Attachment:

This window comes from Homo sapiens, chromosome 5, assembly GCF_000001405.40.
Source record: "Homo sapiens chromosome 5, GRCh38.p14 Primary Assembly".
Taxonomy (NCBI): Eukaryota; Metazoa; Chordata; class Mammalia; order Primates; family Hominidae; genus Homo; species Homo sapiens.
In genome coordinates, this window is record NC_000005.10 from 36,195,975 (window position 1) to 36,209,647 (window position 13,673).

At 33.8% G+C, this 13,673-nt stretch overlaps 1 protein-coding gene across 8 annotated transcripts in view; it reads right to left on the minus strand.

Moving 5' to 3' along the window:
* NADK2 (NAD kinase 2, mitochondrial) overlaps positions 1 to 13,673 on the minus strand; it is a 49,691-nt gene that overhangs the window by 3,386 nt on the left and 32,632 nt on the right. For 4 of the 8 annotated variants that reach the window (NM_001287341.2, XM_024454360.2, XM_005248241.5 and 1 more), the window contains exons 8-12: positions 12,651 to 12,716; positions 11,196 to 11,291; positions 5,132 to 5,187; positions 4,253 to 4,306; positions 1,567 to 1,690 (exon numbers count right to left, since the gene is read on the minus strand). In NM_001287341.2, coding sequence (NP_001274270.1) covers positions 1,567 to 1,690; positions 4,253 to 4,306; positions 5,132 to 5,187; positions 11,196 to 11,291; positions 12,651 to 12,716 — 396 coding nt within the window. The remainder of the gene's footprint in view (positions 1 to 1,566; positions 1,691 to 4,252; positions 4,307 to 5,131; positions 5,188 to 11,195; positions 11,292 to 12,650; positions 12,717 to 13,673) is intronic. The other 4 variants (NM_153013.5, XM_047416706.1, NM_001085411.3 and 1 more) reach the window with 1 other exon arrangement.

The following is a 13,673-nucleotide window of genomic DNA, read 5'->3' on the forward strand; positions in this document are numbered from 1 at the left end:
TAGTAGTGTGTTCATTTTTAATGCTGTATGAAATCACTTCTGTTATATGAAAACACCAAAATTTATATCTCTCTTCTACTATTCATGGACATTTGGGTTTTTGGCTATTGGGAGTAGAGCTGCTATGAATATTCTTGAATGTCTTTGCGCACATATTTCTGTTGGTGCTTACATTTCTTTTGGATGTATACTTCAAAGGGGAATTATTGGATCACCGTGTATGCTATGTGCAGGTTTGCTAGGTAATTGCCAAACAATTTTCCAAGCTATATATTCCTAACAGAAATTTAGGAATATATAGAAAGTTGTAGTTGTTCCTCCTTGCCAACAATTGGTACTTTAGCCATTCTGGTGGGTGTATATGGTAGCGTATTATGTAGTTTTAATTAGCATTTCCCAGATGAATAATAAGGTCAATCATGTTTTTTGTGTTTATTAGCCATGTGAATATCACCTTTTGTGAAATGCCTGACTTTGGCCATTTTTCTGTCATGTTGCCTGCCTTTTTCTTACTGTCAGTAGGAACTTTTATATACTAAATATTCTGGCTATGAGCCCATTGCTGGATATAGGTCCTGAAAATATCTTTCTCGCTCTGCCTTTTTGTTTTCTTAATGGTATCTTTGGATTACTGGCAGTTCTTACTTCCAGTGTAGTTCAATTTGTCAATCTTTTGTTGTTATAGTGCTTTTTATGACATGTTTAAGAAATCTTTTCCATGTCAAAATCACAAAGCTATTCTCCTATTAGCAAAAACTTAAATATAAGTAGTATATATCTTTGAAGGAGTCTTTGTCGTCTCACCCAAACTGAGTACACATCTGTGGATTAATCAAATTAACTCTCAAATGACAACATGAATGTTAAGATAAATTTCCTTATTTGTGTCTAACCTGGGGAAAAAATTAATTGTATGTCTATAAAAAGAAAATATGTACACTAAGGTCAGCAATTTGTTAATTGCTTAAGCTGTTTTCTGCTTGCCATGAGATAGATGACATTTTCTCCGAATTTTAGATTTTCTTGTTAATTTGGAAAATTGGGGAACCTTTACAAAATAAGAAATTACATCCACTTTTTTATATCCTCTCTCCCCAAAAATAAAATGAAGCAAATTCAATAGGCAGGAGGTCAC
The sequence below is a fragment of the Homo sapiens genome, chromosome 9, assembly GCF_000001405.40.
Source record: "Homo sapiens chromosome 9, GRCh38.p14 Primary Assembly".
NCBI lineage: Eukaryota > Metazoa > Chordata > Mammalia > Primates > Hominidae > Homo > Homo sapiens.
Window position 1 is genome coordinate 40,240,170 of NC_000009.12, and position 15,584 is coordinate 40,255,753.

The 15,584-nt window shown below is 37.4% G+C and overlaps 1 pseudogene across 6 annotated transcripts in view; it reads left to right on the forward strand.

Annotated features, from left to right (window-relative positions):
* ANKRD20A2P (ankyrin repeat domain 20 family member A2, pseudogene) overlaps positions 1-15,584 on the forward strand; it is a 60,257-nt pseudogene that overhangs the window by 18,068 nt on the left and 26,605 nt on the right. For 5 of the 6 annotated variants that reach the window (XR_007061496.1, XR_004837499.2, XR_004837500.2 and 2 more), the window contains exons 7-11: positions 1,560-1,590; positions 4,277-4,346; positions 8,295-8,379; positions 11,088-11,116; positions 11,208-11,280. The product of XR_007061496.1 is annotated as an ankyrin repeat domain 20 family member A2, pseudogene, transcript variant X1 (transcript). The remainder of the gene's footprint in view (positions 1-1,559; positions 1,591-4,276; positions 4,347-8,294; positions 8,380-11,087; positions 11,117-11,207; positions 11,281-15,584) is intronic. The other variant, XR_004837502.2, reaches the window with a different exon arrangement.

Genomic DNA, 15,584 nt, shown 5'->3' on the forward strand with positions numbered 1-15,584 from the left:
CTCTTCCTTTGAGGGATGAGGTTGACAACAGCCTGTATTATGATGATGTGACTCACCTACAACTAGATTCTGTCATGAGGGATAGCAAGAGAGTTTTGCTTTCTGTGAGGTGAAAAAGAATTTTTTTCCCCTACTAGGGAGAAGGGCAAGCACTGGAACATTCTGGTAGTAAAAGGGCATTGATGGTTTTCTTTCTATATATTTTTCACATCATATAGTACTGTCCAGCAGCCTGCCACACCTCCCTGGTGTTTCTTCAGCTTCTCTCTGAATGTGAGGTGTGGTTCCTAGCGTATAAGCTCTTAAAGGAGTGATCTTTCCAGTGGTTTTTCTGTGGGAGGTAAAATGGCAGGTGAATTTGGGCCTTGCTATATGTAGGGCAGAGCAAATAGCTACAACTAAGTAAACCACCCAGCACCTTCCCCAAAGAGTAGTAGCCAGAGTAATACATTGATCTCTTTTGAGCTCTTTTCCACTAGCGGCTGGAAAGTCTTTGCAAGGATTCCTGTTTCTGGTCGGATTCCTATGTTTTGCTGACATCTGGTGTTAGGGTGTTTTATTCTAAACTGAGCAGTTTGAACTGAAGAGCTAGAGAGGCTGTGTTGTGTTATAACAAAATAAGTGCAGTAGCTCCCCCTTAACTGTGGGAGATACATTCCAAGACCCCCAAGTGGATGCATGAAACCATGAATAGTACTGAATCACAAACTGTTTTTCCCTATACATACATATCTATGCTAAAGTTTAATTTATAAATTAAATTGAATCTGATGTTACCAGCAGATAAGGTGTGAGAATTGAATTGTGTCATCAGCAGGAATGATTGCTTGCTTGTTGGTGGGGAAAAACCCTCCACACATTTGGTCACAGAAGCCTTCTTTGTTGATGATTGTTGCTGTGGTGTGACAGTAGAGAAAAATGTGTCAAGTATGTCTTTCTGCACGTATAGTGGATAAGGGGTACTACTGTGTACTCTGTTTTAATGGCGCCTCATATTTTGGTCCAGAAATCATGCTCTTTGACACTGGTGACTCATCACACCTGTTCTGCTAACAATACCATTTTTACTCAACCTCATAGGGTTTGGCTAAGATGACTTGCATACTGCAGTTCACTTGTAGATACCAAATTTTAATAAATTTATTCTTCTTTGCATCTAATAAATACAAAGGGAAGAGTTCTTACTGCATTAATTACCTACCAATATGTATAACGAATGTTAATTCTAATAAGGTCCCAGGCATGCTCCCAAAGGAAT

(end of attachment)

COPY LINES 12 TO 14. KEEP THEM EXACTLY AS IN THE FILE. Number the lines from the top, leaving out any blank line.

NCBI lineage: Eukaryota > Metazoa > Chordata > Mammalia > Primates > Hominidae > Homo > Homo sapiens.
Window position 1 is genome coordinate 40,240,170 of NC_000009.12, and position 15,584 is coordinate 40,255,753.

The 15,584-nt window shown below is 37.4% G+C and overlaps 1 pseudogene across 6 annotated transcripts in view; it reads left to right on the forward strand.